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Patterns of Treatment With Biologics in Patients With Crohn Disease


A retrospective study analyzing 3 years of treatment patterns for patients with Crohn disease on biologics found that while more patients received infliximab, adalimumab, and vedolizumab initially, ustekinumab showed the highest persistence and lowest dose escalation rate, indicating potentially better clinical response compared to other biologics.

digestive tract and doctor | Image credit: Grispb - stock.adobe.com

Image credit: Grispb - stock.adobe.com

A real-world, retrospective study assessed treatment patterns of typically prescribed biologic drugs for Crohn disease (CD) over the course of 3 years, using an all-payer claims database representing 80% of the US health care system. More patients received infliximab, adalimumab, and vedolizumab than ustekinumab, the most recent to be approved. However, the study found ustekinumab had the highest persistence rate and lowest dose escalation rate of the 4 biologics in patients with CD.

Conventional treatments for moderate-to-severe Crohn disease (CD), 1 type of inflammatory bowel disease (IBD), include corticosteroids and immunomodulators. However, the authors noted that 20% to 40% of patients do not respond to these treatments. Biologics are recommended for those who either do not respond, experience loss of response, or are intolerant of conventional treatments.

Biologics approved in the US for treating CD include the tumor necrosis factor (TNF) alpha inhibitors infliximab and adalimumab, the anti-integrin biologics certolizumab pegol and natalizumab, and ustekinumab, a monoclonal antibody targeting interleukin (IL)-12 and IL-23, which was approved in 2016. Risankizumab, a monoclonal antibody specific to IL-23, was approved in 2022. The FDA has approved biosimilars referencing infliximab, adalimumab, and ustekinumab, and certolizumab pegol and vedolizumab biosimilars are currently in the pipeline.

According to the authors, there is limited real-world evidence on long-term treatment patterns and dose titration following initiation of biologics in patients with CD. They said previous real-world studies either did not report rates of dose escalation or dose titration for individual biologics or had shorter follow-up durations. Their study described drug persistence, adherence, and dose titration in patients with CD over 3 years of follow-up using the STATinMED RWD Insights all-payer medical and pharmacy database.

The study included adult patients with confirmed CD and three years of follow-up data following the first claim for a biologic between September 2016 and October 2018. Of 2309 total patients, 847 (37%) were treated with the infliximab reference product, 72 (3%) with an infliximab biosimilar, 486 (21%) with vedolizumab, 394 (17%) with ustekinumab, and 85 (3.7%) with certolizumab pegol. Because of the small sample sizes, the authors excluded certolizumab pegol and infliximab biosimilars from their analyses.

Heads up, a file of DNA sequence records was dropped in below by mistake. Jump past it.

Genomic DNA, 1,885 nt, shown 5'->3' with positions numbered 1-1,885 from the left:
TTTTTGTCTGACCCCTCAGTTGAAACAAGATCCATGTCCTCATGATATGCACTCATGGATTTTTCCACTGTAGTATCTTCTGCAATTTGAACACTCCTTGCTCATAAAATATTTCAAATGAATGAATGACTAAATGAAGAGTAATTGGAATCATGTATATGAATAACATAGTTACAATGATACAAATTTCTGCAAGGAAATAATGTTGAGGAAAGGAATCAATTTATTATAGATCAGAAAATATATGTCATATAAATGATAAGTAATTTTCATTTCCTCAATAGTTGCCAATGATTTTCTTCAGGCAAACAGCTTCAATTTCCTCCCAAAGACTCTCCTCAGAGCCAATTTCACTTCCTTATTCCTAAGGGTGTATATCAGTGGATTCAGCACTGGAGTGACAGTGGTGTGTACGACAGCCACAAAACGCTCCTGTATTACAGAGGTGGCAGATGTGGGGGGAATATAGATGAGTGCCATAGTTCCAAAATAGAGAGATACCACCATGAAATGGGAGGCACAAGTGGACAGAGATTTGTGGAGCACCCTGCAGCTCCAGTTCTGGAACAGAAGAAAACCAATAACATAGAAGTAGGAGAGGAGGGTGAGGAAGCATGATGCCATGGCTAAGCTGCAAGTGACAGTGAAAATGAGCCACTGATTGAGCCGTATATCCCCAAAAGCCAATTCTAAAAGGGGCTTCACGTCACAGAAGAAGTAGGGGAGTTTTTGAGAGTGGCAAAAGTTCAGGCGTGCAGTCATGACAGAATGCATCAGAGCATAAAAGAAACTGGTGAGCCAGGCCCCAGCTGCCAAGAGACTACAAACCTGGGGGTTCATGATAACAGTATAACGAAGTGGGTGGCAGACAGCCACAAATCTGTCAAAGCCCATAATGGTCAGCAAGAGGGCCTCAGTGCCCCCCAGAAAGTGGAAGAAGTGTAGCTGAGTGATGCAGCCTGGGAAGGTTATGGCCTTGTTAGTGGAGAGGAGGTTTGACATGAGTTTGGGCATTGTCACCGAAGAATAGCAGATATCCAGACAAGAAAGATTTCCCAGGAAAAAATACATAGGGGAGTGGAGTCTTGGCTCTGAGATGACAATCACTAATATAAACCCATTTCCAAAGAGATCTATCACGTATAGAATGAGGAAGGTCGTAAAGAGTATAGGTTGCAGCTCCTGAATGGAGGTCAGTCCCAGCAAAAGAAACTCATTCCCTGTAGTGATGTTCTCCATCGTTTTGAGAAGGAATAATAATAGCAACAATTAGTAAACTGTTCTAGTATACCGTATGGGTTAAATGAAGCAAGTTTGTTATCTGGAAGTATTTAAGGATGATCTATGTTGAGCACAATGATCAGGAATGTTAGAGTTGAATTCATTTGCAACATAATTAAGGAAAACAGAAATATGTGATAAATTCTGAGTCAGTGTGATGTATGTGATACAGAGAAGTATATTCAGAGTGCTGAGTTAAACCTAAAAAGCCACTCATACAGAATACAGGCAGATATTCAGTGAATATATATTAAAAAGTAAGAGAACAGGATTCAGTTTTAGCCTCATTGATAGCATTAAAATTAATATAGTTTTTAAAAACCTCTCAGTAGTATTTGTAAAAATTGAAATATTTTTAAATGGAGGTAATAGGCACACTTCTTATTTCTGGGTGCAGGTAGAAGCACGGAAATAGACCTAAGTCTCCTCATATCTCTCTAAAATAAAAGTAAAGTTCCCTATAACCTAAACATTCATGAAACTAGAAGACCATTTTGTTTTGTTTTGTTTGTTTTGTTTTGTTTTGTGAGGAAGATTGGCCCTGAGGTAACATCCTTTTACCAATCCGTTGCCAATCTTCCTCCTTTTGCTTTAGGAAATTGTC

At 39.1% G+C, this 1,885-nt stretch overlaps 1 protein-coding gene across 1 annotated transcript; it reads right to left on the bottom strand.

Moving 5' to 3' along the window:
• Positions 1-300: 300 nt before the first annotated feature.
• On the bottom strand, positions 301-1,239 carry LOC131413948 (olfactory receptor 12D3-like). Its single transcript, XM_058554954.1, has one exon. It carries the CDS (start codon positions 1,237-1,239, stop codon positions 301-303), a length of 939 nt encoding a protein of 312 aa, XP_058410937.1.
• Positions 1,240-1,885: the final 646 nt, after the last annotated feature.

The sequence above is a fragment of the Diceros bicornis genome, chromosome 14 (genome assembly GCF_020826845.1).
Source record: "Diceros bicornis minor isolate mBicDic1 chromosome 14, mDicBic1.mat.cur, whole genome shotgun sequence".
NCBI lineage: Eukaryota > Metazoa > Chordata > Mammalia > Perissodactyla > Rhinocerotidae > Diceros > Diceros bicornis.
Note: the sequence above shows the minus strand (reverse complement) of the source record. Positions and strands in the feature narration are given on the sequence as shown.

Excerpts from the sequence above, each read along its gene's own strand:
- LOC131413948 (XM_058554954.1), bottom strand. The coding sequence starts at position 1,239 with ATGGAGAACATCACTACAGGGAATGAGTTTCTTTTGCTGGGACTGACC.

Common comorbidities in patients with CD included anemia, anxiety, depression, and hypertension. More patients who were prescribed ustekinumab had comorbidities compared to those receiving vedolizumab, adalimumab, or infliximab, as reflected by a higher baseline Charlson Comorbidity Index score and baseline prevalence of individual comorbidities.

Among the biologics, drug persistence over 3 years was highest for ustekinumab (61%), followed by vedolizumab (58%), adalimumab (52%), and infliximab (48%). Overall switches were highest in patients originally prescribed infliximab (33%), followed by adalimumab (25%), and ustekinumab (19%). A total of 115 patients originally prescribed reference infliximab (14%) switched to an infliximab biosimilar over the 3-year follow-up.

Twenty-four percent of patients originally prescribed infliximab, 24% of those originally prescribed adalimumab, 23% of those prescribed ustekinumab, and 22% of those prescribed vedolizumab discontinued and then later restarted the same biologic.

The rate of discontinuation of (without a switch to another biologic or later restart) was highest for adalimumab, with 37% of patients discontinuing treatment. Thirty-one percent of patients taking ustekinumab, 28% of those taking infliximab, and 25% of those taking vedolizumab discontinued treatment.

The dose titration rate ranged from a high of 77% for patients prescribed infliximab to a low of 51% for those prescribed ustekinumab. Among patients prescribed vedolizumab, 68% underwent dose titration as well as 53% of those prescribed adalimumab. Among all patients undergoing dose titration, dose reduction occurred most often with ustekinumab (17%) and dose escalation occurred most often with infliximab (66%).

Patients with CD receiving ustekinumab had a higher persistence and lower dose escalation rate over 3 years compared to more established biologics adalimumab, infliximab, and vedolizumab. The authors commented this possibly suggests a better clinical response to ustekinumab compared to other biologics in CD. They added, “future studies with longer follow-up adjusting for confounders are needed to better understand treatment patterns among biologics users.”


Zhao R, Ding Z, Gupta P, et al. Evaluation of treatment patterns and maintenance dose titration among patients with Crohn's disease initiating biologics with 3 years of follow-up. J Health Econ Outcomes Res. 2023;10(2):111-120. doi:10.36469/001c.88947

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